79 years ago today, the uprising of Jewish prisoners in the Warsaw Ghetto began. The fighting, which lasted several weeks, was bloodily put down by the German occupying forces.

The Warsaw Ghetto was established by the German occupiers in 1940 as a “collection camp” for the Jewish inhabitants of the city. From there, Jews were deported to the Treblinka extermination camp. Shortly after its construction, about 550,000 people lived in the ghetto; by the end of 1942, there were still about 50,000. During the occupation, various resistance groups had formed. While in the beginning mainly civil resistance in the form of humanitarian aid (soup kitchens, medicine, etc.) had to be planned, later on the violent resistance also increased. This was organized primarily by Zionist, socialist and communist groups. Through outside contacts, they tried to smuggle weapons into the ghetto and began producing Molotov cocktails.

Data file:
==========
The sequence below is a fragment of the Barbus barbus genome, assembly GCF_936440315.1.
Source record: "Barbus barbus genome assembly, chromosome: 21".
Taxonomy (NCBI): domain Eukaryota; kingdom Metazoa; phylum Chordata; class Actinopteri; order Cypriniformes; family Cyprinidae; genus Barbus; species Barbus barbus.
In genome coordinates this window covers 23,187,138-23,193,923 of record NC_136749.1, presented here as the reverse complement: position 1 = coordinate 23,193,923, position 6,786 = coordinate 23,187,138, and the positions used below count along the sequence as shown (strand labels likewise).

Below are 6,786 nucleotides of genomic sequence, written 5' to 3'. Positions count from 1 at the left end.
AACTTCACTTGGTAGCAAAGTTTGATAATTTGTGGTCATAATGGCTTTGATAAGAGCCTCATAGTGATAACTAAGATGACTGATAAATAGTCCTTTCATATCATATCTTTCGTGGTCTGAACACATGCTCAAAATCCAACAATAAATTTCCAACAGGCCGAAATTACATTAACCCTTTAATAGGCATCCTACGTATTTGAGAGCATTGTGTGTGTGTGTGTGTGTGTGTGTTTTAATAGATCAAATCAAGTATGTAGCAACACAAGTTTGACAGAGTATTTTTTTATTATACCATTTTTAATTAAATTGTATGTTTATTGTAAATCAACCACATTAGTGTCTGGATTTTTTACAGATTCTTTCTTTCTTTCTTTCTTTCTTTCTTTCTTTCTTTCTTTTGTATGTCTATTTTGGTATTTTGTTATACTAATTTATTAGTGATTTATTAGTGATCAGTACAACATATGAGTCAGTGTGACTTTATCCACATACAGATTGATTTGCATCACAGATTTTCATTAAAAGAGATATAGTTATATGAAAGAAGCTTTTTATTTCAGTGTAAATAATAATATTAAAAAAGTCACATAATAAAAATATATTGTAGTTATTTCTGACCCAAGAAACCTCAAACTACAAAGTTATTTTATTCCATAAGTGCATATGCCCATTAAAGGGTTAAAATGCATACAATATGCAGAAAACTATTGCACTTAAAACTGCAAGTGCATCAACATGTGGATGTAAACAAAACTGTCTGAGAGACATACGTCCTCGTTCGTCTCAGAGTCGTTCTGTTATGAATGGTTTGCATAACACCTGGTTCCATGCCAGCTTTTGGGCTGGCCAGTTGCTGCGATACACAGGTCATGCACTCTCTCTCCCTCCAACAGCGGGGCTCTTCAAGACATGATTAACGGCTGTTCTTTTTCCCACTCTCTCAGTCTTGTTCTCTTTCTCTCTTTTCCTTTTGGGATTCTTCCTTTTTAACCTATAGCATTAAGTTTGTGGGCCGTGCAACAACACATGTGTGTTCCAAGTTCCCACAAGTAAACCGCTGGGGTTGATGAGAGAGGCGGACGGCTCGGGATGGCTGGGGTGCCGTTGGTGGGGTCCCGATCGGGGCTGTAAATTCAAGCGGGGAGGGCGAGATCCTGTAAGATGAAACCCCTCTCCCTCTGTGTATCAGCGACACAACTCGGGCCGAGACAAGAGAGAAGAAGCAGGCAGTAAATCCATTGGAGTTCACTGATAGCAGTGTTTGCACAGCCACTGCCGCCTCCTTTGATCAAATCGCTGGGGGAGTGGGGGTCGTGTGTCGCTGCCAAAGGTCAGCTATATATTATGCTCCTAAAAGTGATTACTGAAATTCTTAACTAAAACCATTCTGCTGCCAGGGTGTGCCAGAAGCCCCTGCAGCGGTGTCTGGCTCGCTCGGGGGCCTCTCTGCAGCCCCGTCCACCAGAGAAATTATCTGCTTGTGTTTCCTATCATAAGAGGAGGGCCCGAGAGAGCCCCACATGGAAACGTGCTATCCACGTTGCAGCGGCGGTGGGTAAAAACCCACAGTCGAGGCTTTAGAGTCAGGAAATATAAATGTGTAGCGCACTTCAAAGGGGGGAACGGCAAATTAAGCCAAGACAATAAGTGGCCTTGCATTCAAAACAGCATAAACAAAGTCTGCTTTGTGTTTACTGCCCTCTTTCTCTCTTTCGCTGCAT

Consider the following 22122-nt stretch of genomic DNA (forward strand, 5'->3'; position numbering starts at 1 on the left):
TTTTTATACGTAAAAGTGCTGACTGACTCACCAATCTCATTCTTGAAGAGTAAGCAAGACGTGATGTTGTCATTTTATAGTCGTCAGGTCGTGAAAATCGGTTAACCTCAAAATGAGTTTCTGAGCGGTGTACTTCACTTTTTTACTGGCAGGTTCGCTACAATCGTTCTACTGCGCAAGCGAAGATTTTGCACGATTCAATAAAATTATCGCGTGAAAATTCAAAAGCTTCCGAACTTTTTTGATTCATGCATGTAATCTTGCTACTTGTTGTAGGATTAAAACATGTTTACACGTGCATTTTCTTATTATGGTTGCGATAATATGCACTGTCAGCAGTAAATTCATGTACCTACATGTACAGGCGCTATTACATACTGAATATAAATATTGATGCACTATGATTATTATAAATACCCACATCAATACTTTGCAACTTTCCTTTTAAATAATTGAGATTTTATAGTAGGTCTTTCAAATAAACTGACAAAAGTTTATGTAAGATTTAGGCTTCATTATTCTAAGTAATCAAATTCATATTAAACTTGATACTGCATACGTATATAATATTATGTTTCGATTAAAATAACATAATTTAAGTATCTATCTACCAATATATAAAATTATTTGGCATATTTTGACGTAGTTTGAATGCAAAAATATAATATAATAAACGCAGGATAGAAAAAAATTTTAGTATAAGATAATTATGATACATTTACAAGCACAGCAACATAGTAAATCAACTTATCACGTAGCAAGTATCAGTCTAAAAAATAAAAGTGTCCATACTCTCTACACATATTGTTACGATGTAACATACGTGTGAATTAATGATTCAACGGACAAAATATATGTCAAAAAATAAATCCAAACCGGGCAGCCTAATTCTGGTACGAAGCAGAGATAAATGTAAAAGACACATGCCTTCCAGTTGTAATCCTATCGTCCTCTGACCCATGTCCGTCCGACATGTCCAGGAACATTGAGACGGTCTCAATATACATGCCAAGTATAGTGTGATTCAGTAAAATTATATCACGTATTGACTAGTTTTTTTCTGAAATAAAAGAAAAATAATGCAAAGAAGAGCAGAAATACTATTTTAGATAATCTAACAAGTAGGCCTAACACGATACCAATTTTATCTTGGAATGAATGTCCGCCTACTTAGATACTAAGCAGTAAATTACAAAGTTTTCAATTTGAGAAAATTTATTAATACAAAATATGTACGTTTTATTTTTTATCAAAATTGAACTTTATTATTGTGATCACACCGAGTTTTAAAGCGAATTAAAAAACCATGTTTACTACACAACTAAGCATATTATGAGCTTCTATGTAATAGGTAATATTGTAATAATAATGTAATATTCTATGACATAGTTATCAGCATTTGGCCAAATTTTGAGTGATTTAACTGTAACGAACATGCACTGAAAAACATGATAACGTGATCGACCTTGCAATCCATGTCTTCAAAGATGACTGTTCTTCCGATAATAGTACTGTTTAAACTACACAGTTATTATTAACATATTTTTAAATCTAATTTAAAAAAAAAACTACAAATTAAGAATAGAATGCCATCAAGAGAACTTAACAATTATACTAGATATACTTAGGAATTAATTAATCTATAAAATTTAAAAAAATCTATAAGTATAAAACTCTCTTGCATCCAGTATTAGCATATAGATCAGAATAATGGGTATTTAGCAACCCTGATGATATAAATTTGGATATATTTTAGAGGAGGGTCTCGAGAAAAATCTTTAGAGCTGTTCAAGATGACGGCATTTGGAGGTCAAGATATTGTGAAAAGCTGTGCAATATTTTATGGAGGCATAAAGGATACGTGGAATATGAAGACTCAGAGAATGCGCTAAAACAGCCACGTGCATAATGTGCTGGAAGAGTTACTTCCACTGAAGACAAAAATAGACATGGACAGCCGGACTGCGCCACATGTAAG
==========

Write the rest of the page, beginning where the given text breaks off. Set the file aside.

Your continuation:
The central groups involved in the uprising were the Jewish fighting organization ŻOB and the Jewish military association ŻZW.

The German authorities wanted to dissolve the Jewish camp and complete their project of extermination. A first attempt by the SS to clear the camp in January 1943 failed due to resistance.

Then, on April 19, German troops surrounded the ghetto. The SS under the leadership of Jürgen Stroop tried to advance into the ghetto and expel the insurgents. In the course of the day there were fierce battles and the Germans withdrew from the ghetto in the evening. The following month saw repeated fierce fighting and attempts to defeat the resisters. Finally, on May 16, Stroop declared the uprising over and blew up the Great Synagogue.

The uprising is considered the largest Jewish resistance movement against Nazi rule.